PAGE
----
Optical SETI (Search for Extraterrestrial Intelligence) instruments that can explore the very fast time domain, especially with large sky coverage, offer an opportunity for new discoveries that can complement multimessenger and time domain astrophysics. The Panoramic SETI experiment (PANOSETI) aims to observe optical transients with nanosecond to second duration over a wide field-of-view (∼2,500 sq.deg.) by using two assemblies of tens of telescopes to reject spurious signals by coincidence detection. Three PANOSETI telescopes, connected to a White Rabbit timing network used to synchronize clocks at the nanosecond level, have been deployed at Lick Observatory on two sites separated by a distance of 677 meters to distinguish nearby light sources (such as Cherenkov light from particle showers in the Earth's atmosphere) from astrophysical sources at large distances. In parallel to this deployment, we present results obtained during four nights of simultaneous observations with the four 12-meter VERITAS gamma-ray telescopes and two PANOSETI telescopes at the Fred Lawrence Whipple Observatory. We report PANOSETI's first detection of astrophysical gamma rays, comprising three events with energies in the range between ∼15 TeV and ∼50 TeV. These were emitted by the Crab Nebula, and identified as gamma rays using joint VERITAS observations.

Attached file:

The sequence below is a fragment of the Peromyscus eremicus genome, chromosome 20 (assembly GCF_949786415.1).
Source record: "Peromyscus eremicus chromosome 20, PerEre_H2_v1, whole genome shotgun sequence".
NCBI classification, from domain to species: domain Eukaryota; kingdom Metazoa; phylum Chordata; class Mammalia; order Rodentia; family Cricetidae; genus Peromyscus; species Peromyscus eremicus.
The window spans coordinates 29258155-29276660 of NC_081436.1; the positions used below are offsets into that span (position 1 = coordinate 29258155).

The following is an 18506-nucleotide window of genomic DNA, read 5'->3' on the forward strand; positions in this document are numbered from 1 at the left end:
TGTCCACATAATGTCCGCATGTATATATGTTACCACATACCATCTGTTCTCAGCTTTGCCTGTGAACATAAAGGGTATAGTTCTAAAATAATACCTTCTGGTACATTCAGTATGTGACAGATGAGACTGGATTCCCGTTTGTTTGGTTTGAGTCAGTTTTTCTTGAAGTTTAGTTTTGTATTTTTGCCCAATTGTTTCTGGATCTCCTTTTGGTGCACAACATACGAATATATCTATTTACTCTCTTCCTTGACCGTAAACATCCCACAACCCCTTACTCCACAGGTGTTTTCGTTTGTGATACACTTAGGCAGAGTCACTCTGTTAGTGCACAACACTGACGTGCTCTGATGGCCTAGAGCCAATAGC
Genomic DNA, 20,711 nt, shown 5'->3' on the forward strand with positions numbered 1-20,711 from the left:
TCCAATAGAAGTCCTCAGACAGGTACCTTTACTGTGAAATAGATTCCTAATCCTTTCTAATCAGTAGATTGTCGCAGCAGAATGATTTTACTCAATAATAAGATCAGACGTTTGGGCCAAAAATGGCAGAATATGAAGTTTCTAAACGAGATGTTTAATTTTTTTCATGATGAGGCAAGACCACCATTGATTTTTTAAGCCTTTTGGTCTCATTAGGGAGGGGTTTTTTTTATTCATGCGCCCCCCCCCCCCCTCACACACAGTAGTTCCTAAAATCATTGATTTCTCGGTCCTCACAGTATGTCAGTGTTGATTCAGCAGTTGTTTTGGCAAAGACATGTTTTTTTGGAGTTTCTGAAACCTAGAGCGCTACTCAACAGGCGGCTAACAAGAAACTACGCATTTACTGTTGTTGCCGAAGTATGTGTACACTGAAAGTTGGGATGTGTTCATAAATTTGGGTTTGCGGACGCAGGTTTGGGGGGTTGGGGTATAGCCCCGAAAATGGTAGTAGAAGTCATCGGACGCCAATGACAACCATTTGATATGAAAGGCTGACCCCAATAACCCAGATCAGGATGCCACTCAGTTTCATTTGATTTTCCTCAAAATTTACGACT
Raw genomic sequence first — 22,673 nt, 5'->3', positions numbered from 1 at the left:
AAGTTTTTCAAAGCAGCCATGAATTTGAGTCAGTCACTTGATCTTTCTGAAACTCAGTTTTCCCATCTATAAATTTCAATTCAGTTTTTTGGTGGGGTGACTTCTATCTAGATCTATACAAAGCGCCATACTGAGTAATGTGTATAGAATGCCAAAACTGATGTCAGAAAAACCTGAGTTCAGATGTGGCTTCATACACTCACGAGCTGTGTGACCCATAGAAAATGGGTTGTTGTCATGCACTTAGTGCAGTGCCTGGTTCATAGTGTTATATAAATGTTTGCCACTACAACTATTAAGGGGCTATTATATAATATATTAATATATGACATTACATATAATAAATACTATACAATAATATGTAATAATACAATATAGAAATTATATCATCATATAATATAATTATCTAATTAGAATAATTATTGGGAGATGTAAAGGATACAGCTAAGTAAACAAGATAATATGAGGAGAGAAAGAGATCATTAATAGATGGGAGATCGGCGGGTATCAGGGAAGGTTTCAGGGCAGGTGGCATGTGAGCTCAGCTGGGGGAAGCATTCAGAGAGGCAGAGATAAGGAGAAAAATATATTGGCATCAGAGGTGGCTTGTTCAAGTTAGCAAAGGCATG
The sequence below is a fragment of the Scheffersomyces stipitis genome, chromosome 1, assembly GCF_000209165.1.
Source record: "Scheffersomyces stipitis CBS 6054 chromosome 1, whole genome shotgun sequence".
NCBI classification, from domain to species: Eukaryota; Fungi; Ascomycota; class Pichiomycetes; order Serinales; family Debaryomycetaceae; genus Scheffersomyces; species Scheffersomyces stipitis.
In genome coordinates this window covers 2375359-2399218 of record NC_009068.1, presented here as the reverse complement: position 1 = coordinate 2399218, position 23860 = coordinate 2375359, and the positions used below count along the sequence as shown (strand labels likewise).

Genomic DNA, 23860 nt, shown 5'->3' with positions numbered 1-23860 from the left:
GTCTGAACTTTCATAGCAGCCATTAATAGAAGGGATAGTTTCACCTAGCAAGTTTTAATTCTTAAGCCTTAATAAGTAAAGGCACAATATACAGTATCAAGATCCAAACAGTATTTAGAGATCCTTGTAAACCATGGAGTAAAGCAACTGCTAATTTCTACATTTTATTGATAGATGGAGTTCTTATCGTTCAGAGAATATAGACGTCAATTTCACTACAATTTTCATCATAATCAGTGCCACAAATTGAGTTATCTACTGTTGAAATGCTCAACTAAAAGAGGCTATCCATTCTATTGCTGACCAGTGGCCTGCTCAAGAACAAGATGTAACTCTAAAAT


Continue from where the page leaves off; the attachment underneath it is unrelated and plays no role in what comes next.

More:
Ground-based and Airborne Instrumentation for Astronomy IX
- Pub Date:
- August 2022
- Astrophysics - Instrumentation and Methods for Astrophysics
- 9 pages, 5 figures, SPIE Astronomical Telescopes + Instrumentation conference, 2022, Montr\'eal, Qu\'ebec, Canada